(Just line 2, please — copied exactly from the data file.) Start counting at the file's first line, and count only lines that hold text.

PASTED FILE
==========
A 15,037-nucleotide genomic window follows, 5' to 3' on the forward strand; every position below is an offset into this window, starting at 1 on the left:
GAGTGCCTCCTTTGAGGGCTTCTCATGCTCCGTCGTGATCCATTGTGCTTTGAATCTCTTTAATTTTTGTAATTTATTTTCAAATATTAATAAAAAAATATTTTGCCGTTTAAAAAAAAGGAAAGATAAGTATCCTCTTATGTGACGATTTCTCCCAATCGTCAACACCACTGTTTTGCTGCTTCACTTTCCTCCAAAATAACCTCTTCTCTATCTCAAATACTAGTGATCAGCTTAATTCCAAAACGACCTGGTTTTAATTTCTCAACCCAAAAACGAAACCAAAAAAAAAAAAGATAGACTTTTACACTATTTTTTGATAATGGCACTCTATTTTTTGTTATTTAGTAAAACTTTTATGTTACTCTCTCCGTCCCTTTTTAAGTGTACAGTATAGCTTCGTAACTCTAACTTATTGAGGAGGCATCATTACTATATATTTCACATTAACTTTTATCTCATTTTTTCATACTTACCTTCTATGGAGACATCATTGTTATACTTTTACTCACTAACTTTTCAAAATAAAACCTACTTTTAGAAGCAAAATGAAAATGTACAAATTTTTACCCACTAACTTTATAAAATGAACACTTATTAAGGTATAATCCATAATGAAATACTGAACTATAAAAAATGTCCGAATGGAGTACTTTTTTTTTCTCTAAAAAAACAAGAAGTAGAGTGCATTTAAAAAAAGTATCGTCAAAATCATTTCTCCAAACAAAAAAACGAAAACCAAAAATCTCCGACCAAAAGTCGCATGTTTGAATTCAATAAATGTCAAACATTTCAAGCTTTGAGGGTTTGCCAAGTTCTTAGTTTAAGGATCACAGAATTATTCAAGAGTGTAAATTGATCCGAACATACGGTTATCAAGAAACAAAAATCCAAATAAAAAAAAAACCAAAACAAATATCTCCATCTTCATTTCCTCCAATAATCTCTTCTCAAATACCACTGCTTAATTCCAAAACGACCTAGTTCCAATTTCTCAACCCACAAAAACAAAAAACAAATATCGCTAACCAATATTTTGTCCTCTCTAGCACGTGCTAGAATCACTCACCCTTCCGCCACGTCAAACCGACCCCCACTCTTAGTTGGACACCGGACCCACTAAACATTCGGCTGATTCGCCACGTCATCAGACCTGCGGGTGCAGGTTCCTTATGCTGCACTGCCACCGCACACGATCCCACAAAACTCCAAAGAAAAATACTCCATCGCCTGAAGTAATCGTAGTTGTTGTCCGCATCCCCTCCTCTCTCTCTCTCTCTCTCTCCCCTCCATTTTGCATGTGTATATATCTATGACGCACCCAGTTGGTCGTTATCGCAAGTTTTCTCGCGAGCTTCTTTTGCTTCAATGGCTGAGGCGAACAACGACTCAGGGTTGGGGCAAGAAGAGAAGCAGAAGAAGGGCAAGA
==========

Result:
GAGTGCCTCCTTTGAGGGCTTCTCATGCTCCGTCGTGATCCATTGTGCTTTGAATCTCTTTAATTTTTGTAATTTATTTTCAAATATTAATAAAAAAATATTTTGCCGTTTAAAAAAAAGGAAAGATAAGTATCCTCTTATGTGACGATTTCTCCCAATCGTCAACACCACTGTTTTGCTGCTTCACTTTCCTCCAAAATAACCTCTTCTCTATCTCAAATACTAGTGATCAGCTTAATTCCAAAACGACCTGGTTTTAATTTCTCAACCCAAAAACGAAACCAAAAAAAAAAAAGATAGACTTTTACACTATTTTTTGATAATGGCACTCTATTTTTTGTTATTTAGTAAAACTTTTATGTTACTCTCTCCGTCCCTTTTTAAGTGTACAGTATAGCTTCGTAACTCTAACTTATTGAGGAGGCATCATTACTATATATTTCACATTAACTTTTATCTCATTTTTTCATACTTACCTTCTATGGAGACATCATTGTTATACTTTTACTCACTAACTTTTCAAAATAAAACCTACTTTTAGAAGCAAAATGAAAATGTACAAATTTTTACCCACTAACTTTATAAAATGAACACTTATTAAGGTATAATCCATAATGAAATACTGAACTATAAAAAATGTCCGAATGGAGTACTTTTTTTTTCTCTAAAAAAACAAGAAGTAGAGTGCATTTAAAAAAAGTATCGTCAAAATCATTTCTCCAAACAAAAAAACGAAAACCAAAAATCTCCGACCAAAAGTCGCATGTTTGAATTCAATAAATGTCAAACATTTCAAGCTTTGAGGGTTTGCCAAGTTCTTAGTTTAAGGATCACAGAATTATTCAAGAGTGTAAATTGATCCGAACATACGGTTATCAAGAAACAAAAATCCAAATAAAAAAAAAACCAAAACAAATATCTCCATCTTCATTTCCTCCAATAATCTCTTCTCAAATACCACTGCTTAATTCCAAAACGACCTAGTTCCAATTTCTCAACCCACAAAAACAAAAAACAAATATCGCTAACCAATATTTTGTCCTCTCTAGCACGTGCTAGAATCACTCACCCTTCCGCCACGTCAAACCGACCCCCACTCTTAGTTGGACACCGGACCCACTAAACATTCGGCTGATTCGCCACGTCATCAGACCTGCGGGTGCAGGTTCCTTATGCTGCACTGCCACCGCACACGATCCCACAAAACTCCAAAGAAAAATACTCCATCGCCTGAAGTAATCGTAGTTGTTGTCCGCATCCCCTCCTCTCTCTCTCTCTCTCTCTCCCCTCCATTTTGCATGTGTATATATCTATGACGCACCCAGTTGGTCGTTATCGCAAGTTTTCTCGCGAGCTTCTTTTGCTTCAATGGCTGAGGCGAACAACGACTCAGGGTTGGGGCAAGAAGAGAAGCAGAAGAAGGGCAAGA